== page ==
Amnesty International Report 2010 - Algeria
|Publication Date||28 May 2010|
|Cite as||Amnesty International, Amnesty International Report 2010 - Algeria, 28 May 2010, available at: http://www.refworld.org/docid/4c03a844c.html [accessed 2 February 2015]|
PEOPLE'S DEMOCRATIC REPUBLIC OF ALGERIA
Head of state: Abdelaziz Bouteflika
Head of government: Ahmed Ouyahiya
Death penalty: abolitionist in practice
Population: 34.9 million
Life expectancy: 72.2 years
Under-5 mortality (m/f): 35/31 per 1,000
Adult literacy: 75.4 per cent
People suspected of terrorism-related activities were arrested and detained incommunicado; some faced unfair trials. The authorities harassed human rights defenders, lawyers and journalists, and prosecuted some for criticizing government officials. New legislation was introduced to criminalize irregular migration. The authorities again took no action to investigate thousands of cases of enforced disappearance and other grave abuses committed in the past and to bring the perpetrators to justice.
On 9 April, Abdelaziz Bouteflika was re-elected President after constitutional changes adopted in 2008 allowed him to stand for a third term. On 19 April, he expressed his continuing commitment to the process of "national reconciliation" initiated when he first came to power in 1999. Under the process, the government has enacted amnesty and other measures that institutionalize impunity for the massive human rights abuses committed during the internal conflict of the 1990s and effectively deny victims their rights to truth, justice and adequate reparation. During his election campaign, he proposed the introduction of an amnesty for armed groups.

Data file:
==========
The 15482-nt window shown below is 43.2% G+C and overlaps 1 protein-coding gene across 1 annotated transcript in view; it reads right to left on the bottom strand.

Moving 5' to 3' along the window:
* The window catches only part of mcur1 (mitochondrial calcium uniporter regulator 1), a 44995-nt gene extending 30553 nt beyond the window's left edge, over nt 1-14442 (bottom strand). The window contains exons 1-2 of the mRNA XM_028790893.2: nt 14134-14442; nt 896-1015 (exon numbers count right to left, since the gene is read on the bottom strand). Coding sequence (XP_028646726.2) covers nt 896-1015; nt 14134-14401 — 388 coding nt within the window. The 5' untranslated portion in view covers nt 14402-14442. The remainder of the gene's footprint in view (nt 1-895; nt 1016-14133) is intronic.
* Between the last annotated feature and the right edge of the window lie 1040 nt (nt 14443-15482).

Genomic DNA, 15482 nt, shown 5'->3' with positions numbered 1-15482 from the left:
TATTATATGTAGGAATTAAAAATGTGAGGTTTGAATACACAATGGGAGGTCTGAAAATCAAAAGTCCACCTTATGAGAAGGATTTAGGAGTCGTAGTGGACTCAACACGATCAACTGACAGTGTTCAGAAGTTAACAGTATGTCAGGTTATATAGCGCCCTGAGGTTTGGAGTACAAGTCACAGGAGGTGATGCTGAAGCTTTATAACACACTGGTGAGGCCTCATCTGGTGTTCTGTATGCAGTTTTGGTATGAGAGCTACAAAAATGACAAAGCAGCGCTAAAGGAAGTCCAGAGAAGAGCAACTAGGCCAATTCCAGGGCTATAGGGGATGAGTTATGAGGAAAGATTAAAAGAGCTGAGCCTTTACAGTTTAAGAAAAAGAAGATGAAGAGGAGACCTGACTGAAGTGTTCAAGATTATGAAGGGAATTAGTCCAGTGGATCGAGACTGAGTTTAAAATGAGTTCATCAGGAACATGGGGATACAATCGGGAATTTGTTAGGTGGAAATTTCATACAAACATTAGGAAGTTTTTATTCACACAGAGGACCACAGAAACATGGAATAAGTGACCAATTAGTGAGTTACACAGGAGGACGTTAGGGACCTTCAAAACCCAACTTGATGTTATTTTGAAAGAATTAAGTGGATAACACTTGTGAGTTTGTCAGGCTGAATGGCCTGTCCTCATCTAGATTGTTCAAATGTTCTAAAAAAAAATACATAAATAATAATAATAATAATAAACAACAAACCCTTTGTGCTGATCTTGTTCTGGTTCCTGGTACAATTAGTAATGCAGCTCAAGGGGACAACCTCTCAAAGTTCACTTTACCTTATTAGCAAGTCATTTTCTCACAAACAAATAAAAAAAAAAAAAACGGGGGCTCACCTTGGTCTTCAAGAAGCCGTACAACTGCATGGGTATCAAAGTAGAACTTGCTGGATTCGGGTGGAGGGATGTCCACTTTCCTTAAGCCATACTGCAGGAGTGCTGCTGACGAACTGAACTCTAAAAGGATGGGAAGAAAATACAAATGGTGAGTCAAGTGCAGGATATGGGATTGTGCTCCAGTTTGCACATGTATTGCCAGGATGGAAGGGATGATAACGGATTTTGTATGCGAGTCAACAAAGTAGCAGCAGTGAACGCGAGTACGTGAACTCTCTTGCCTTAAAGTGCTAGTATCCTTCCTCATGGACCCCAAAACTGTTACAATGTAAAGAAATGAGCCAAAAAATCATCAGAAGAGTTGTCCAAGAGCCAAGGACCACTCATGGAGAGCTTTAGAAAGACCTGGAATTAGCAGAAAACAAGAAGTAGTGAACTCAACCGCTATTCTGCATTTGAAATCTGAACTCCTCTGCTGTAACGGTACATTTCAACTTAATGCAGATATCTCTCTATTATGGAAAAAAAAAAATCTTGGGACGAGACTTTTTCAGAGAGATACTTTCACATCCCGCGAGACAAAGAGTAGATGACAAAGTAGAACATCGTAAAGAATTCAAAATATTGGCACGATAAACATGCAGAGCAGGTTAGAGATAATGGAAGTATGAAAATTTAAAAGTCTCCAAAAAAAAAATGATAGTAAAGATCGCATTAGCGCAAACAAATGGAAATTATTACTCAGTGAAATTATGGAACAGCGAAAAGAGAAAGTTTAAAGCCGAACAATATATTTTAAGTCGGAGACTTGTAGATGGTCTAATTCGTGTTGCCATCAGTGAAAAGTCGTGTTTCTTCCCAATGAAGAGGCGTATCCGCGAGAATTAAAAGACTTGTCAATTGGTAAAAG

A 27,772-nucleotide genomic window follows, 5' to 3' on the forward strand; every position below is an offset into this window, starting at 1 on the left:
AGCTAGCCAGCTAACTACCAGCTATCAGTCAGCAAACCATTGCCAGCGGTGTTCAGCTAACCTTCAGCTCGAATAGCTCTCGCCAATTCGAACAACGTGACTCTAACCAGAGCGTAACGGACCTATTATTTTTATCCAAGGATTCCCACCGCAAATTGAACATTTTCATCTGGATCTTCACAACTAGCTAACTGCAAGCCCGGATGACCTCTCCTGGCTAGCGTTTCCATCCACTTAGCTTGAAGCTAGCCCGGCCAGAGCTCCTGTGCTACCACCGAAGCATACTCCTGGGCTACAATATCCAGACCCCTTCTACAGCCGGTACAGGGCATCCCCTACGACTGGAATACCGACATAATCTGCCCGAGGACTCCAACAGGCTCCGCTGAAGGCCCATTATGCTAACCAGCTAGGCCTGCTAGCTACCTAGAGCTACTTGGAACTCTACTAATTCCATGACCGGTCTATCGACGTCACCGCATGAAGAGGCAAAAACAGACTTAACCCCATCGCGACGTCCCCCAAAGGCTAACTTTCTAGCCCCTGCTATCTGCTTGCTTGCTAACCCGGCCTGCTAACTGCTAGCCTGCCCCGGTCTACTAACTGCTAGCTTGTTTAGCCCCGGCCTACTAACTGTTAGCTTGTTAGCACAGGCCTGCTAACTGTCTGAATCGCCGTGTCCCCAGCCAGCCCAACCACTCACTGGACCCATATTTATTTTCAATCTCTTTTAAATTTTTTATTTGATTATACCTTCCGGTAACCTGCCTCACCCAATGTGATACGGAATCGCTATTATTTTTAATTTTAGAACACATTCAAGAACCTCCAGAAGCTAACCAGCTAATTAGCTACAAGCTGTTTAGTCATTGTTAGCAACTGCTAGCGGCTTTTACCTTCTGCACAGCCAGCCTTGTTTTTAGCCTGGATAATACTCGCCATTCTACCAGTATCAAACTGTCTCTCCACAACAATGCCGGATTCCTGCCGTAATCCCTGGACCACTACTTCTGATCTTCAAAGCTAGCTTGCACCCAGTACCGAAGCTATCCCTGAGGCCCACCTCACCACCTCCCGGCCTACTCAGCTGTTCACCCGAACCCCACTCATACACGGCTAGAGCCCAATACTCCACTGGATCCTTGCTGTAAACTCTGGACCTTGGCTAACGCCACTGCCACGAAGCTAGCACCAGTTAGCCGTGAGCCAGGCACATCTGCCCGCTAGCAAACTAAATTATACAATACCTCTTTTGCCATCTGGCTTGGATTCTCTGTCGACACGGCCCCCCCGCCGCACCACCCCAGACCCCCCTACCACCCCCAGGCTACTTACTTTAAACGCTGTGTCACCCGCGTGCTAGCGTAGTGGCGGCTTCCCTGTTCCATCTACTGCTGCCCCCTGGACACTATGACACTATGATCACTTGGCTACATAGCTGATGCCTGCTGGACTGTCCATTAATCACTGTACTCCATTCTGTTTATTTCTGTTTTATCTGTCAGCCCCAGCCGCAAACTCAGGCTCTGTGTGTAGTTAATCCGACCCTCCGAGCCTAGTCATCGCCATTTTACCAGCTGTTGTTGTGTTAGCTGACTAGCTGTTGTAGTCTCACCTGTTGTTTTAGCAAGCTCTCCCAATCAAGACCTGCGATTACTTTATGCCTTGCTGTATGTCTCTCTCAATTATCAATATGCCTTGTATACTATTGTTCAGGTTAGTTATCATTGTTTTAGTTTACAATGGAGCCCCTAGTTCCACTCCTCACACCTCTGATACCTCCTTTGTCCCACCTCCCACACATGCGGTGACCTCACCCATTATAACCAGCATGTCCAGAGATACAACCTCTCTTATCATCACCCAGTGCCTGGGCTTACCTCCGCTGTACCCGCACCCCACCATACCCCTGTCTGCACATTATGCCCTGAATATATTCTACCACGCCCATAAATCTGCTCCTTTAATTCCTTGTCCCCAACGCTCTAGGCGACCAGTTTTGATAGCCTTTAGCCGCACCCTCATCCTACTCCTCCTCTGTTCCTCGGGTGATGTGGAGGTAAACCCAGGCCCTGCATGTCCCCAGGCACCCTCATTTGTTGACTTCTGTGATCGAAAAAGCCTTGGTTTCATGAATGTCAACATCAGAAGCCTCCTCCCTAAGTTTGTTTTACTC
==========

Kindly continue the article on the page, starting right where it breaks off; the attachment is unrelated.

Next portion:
Armed groups continued to mount attacks, but there were fewer indiscriminate attacks on civilians than in preceding years. Some 30 civilians were reported to have been killed in such attacks, mostly bomb explosions in public places, and some 90 members of the security forces. Dozens of alleged members of armed groups were reported to have been killed in clashes with the security forces or search operations; in most cases, the precise circumstances were unclear, prompting fears that some people may have been extrajudicially executed. Al-Qa'ida Organization in the Islamic Maghreb was believed to be the main active armed Islamist group in Algeria.
The year was also punctuated with a series of strikes, protests and riots in different areas by people protesting against unemployment, low wages, housing shortages and other problems.
In August, the government promulgated Law 09-04 and issued a presidential decree to make the Algerian National Advisory Commission for the Promotion and Protection of Human Rights (CNCPPDH) more transparent and independent. In March, the Sub-Committee on Accreditation of the International Coordinating Committee of National Institutions had recommended not to fully accredit the CNCPPDH for failing to comply with the Paris Principles on national human rights institutions.
Counter-terror and security
The Department of Information and Security (DRS), military intelligence, continued to arrest terrorism suspects and detain them incommunicado for weeks or months, during which they were at risk of torture or other ill-treatment.
The right to fair trial of individuals suspected of terrorism was not respected. Some faced proceedings in military courts. Some were denied access to legal counsel, particularly while held in pre-trial detention. The authorities failed to investigate allegations of torture and other ill-treatment of detainees and the courts continued to accept "confessions" allegedly obtained under torture or other duress, without investigation, as a basis for convicting defendants.